Labor & Birth

Easing Labor Pain May Help Reduce Postpartum Depression

Less labor pain, lower risk for postpartum depression?

That's wonderful news!

A recent study by the American Society of Anesthesiologists (ASA) looked at 201 women who received epidural analgesia, and after controlling for pre-existing depression and anxiety, as well as post-delivery pain caused by tissue trauma during childbirth, the study found those with more pain relief during labor had lower scores on the Edinburgh Postnatal Depression Scale (EPDS).  Other studies have also found the same results, such as a 2014 study that found only 14 percent who had an epidural battled postpartum depression, whereas 35 percent of expectant moms who opted for natural childbirth experienced postpartum depression (PPD).

Isn't natural birth safer for moms and babies?

You may have considered the positive impact of natural birth hormones and other ecstatic (if I may use the word) qualities of giving birth without medication.  When appropriate, natural birth comes with less risks for moms and babies. Natural birth can be an amazing experience in which families grow and bond; the same can be said of medicated births. But what about the benefits of natural birth? Both of the cited studies have been presented by the ASA, were not very well rounded, and have focused on epidural anesthesia as the studied form of pain relief. What do we know about the mothers surveyed in the 2014 study who had a natural birth experience? Consider other factors that reduce PPD -- Dr. Crystal Clark says,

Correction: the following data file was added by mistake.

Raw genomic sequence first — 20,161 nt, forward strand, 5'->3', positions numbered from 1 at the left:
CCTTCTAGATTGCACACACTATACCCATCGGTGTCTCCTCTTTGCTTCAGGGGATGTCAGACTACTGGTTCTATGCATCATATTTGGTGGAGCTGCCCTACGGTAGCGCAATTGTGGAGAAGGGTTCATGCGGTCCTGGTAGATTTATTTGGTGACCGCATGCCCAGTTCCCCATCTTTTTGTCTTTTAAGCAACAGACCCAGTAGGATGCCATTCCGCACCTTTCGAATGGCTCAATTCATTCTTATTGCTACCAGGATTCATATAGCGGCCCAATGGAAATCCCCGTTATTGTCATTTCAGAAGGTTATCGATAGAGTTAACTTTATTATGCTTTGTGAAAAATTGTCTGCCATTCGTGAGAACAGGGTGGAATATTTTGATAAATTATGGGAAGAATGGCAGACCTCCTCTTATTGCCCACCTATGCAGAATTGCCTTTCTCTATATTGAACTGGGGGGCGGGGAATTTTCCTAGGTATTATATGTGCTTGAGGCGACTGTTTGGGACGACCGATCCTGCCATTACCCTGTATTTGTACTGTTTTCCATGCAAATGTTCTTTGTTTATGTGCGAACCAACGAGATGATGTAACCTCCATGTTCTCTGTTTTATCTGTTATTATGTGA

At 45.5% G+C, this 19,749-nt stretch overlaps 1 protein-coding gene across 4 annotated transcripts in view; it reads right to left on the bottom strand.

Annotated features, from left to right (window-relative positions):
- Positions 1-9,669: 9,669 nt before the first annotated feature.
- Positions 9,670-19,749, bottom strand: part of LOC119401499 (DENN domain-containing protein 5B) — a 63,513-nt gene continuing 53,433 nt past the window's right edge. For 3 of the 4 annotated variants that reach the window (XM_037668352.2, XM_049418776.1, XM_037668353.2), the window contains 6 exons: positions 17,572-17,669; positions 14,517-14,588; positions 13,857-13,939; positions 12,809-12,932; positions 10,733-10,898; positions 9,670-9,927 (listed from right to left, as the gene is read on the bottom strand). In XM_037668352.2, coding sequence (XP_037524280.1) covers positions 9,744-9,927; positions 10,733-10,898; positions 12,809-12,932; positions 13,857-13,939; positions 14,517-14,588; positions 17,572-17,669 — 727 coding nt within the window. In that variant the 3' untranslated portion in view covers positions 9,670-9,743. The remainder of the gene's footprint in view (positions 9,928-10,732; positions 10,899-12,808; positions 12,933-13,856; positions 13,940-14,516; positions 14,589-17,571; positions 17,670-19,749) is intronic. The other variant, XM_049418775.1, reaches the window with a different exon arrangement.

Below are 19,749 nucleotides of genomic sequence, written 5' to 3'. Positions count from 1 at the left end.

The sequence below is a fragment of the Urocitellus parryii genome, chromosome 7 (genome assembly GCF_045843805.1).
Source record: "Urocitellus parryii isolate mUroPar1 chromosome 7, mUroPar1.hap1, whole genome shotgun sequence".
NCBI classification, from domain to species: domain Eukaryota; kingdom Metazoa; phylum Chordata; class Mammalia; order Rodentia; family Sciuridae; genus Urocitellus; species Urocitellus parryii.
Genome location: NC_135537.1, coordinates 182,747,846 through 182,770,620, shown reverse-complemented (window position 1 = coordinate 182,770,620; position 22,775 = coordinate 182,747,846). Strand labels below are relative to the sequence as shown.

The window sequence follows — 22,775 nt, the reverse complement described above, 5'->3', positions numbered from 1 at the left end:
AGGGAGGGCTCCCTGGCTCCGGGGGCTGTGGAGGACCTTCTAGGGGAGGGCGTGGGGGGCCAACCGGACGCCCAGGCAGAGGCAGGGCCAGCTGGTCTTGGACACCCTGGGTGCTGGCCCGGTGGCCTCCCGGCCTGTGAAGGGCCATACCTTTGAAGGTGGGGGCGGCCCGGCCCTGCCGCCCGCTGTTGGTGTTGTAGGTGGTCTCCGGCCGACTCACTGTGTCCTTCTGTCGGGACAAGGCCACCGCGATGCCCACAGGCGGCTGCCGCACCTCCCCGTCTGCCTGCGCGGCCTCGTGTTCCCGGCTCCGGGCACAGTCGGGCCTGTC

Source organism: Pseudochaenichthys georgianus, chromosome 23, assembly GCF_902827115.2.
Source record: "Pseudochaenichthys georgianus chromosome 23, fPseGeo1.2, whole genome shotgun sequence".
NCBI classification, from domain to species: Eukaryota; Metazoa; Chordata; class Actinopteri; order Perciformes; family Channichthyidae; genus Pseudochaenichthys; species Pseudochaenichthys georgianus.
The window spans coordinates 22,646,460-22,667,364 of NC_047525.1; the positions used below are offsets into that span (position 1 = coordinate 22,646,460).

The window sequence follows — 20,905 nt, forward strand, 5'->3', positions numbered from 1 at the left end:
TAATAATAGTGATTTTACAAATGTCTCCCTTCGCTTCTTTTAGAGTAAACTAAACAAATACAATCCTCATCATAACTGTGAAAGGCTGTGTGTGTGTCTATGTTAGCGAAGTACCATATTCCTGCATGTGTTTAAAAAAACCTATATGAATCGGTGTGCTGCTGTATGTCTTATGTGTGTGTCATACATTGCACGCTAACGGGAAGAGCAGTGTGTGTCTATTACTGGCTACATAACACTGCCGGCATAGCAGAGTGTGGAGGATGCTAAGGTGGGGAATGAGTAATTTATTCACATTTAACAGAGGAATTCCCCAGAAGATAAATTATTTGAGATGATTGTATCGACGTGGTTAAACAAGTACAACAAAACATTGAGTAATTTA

One of the major risk factors [for depression] is a woman perceiving she doesn't have enough support

What kind of support are mothers planning natural births receiving? What type of preparation are they putting into their birth goals and postpartum planning? What pain relief options are they being encouraged in and using? 

The study found that pain management decreased occurrences of postpartum depression.

The facts we cannot ignore are, some women don't find an epidural to be adequate pain management, and some women prepare for a natural birth and consider it good pain management.

Let's not disqualify the importance of knowledge and preparation, and the impact those have on the birth experience, regardless of what options are used for pain management in labor. 

Read: American Society of Anesthesiologists (ASA). "Easing labor pain may help reduce postpartum depression in some women." ScienceDaily, 26 October 2016. 

What has your experience been?